Boston Celtics general manager Danny Ainge made a calculated gamble in hiring former Butler head coach Brad Stevens to man his C’s for the next six years, and Stevens has responded by hiring the young man that quite literally calculated his gambles for him while on the bench at Butler.
Drew Cannon is a 23-year old wunderkind that has been calculating various on/off court stats and lineup data since he was a teenager. Stevens hired Cannon last year to chart his team’s best lineups after Cannon graduated with a degree in statistics from Duke, and he’s pulling the former Basketball Prospectus scribe to Boston to take on an as-yet unnamed role. Cannon may not be sitting next to Stevens on the Celtic bench, as was the case at Butler, but at the very least you can be assured he has the coach’s ear. And that’s such a weird and cool thing to see, in a league that has long valued orthodoxy and “I got this, I’ve been here before”-wisdom.
A year later, Cannon, now 23, will follow Stevens from Butler to the Celtics, though it’s unclear exactly what his role will be. “I’m anxious to add him to our staff to see what he’s all about,” Danny Ainge, the Celtics president of basketball operations, said Monday at the Orlando Summer League.
Stevens knows full well what Cannon is all about — and the coach is a huge fan.
“He’s really talented because he’s really ambitious,” Stevens, who was hired last week as the 17th head coach in Celtics history, told the Globe.
“He’s really bright, and he’s really naive — and when I say that, it’s that he doesn’t have any preconceived thoughts on what the world should look like. He’s just trying to figure out what he thinks fits.”
That lack of prejudice should do well for the Celtics, who are heading into a rebuilding phase with no clear idea of when and how they’ll acquire their next great star. And with Kevin Garnett and Paul Pierce having been traded to the Brooklyn Nets (still weird to think about, I know), the current Celtic roster hasn’t had a lot of time to compile the sort of lineup data that Cannon works best with. The whole organization, from the front office to coaching staff to playing roster, will be learning on the fly.
This is why it’s best to have young, eager minds that aren’t coming to the table with preconceived notions about what should fit where. This remains a fascinating, ever-evolving game that has seen its last four championships won by burly point forwards, 7-foot jump shooters, and twin tower lineups, and while talent will always out, there still is no set formula to winning in this league. Even the more obvious, orthodox lineups (“let’s pair a high post magician in Pau Gasol with a dominant low post center in Dwight Howard!”) don’t always work if the coaches aren’t creating an atmosphere that allows for the players to succeed.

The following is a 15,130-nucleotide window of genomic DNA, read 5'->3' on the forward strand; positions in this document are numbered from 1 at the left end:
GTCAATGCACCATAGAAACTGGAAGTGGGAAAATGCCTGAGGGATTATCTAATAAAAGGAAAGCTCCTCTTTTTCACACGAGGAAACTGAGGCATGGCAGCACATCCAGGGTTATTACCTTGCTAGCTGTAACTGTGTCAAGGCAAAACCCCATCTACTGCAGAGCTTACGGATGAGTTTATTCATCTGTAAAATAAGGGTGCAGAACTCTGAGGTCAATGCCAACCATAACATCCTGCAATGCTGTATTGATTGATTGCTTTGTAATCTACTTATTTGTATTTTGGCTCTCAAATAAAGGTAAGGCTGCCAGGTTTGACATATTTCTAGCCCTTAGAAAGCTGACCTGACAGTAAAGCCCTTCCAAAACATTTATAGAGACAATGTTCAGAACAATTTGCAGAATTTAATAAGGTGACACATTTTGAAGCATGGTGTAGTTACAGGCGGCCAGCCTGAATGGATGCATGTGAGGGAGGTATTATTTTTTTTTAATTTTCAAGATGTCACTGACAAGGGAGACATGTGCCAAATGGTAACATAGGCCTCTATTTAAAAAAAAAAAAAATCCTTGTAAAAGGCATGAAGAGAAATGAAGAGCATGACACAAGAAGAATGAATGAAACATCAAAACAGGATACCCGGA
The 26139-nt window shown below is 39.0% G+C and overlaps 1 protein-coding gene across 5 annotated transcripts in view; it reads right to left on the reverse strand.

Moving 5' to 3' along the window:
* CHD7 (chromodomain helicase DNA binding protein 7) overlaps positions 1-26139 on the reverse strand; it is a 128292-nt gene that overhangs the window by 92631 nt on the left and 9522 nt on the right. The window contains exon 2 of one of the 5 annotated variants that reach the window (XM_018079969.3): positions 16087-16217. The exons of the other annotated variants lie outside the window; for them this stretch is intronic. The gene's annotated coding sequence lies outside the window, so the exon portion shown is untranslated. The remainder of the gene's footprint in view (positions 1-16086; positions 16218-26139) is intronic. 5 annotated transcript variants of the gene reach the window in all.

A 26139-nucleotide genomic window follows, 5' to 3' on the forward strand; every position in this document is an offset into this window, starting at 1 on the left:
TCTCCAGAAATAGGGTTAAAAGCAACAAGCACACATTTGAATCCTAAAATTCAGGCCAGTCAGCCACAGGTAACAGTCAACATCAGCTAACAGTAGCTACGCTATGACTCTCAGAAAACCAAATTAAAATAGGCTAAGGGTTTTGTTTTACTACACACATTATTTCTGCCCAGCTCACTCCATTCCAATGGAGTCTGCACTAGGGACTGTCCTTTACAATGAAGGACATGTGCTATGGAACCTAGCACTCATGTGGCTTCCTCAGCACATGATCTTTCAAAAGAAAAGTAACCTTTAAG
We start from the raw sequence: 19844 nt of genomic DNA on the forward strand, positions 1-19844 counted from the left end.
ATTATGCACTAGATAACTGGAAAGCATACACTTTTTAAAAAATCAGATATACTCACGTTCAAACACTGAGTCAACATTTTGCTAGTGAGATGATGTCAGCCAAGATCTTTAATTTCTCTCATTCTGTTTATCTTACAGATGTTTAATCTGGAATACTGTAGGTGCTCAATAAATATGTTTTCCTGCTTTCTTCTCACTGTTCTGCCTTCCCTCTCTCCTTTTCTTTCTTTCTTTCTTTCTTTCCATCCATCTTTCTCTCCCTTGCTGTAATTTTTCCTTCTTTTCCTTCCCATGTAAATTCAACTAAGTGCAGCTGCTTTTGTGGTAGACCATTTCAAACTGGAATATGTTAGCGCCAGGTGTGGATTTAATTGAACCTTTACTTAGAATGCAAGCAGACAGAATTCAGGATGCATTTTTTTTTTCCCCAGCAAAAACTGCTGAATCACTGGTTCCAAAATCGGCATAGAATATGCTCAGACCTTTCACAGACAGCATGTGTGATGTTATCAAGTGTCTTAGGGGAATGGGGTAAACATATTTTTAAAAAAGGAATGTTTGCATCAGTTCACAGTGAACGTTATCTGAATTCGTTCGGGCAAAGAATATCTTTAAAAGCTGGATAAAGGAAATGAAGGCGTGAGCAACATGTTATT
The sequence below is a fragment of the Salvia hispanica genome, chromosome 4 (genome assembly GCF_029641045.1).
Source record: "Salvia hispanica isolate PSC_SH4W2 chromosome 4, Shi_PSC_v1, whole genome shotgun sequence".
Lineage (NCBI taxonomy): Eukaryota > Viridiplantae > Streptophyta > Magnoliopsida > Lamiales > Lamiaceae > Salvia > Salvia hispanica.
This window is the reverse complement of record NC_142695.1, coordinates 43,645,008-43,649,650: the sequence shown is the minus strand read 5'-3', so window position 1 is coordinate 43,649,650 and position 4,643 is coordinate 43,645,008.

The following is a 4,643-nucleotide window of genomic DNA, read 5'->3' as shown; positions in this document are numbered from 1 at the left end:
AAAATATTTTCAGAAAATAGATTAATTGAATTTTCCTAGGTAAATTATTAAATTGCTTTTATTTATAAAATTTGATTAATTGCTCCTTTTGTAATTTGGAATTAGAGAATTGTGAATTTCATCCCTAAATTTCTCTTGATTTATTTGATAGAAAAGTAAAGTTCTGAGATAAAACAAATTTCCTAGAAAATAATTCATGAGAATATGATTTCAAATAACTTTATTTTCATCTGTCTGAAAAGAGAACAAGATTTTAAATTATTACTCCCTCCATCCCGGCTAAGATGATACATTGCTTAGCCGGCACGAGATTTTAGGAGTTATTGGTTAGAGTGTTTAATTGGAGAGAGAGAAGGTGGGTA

Stevens and Cannon won’t divulge their specific formula, as Sports Illustrated’s Pete Thamel found out earlier this year:
What makes Cannon’s value tricky to quantify is that he and Stevens are reluctant to share many specifics of his research. There are simple things he does like keep practice statistics, track the efficiency of specific set plays and the statistical tendencies of opponents.
But as far as the in-depth statistical analysis, Stevens gave only a peek as to not forfeit an edge. Cannon sends Stevens a 10-page e-mail breaking down and analyzing the numbers after every Butler game. The report takes 10 to 12 hours for Cannon to put together.
Cannon’s greatest value is with lineup analysis, as Stevens terms his work “unreal.” “It includes every player, pairs of players, groups of three, big lineups, small lineups, etc.,” Stevens said. Cannon will also include the offensive and defensive efficiency of Butler’s players from previous matchups with an opponent, which Stevens said, “Will help me determine probable sub patterns, late game lineups, etc.”
To hear Thamel tell it, Cannon had a direct influence on Stevens’ lineup and rotation choices while at Butler this season. Will that carry over to Boston, a team that features all manner of pros, including a player in Rajon Rondo making eight figures a year? That remains to be seen, but we do know that Ainge isn’t signing off on the hire to not let Stevens listen to the guy.
(The guy that was considering a bartending gig, as many 22-year olds do, last year when Butler rang him up.)
Not only is every team scouted within an inch of its life in the modern NBA, but the internet is filled with teeming ranks of would-be analysts, those that know their way around visual tools and data breakdowns that would have stood out like a sore thumb amongst NBA coverage just a decade ago. No tool is to be dismissed, no voice should be ignored. You just can’t get away with limiting your scope of influence these days, and that’s a good thing. It’s making us smarter fans. It’s giving us better basketball.
A 23-year old could be shaping the lineup and rotation choices of the famed Boston Celtics this season. What a fascinating proposal.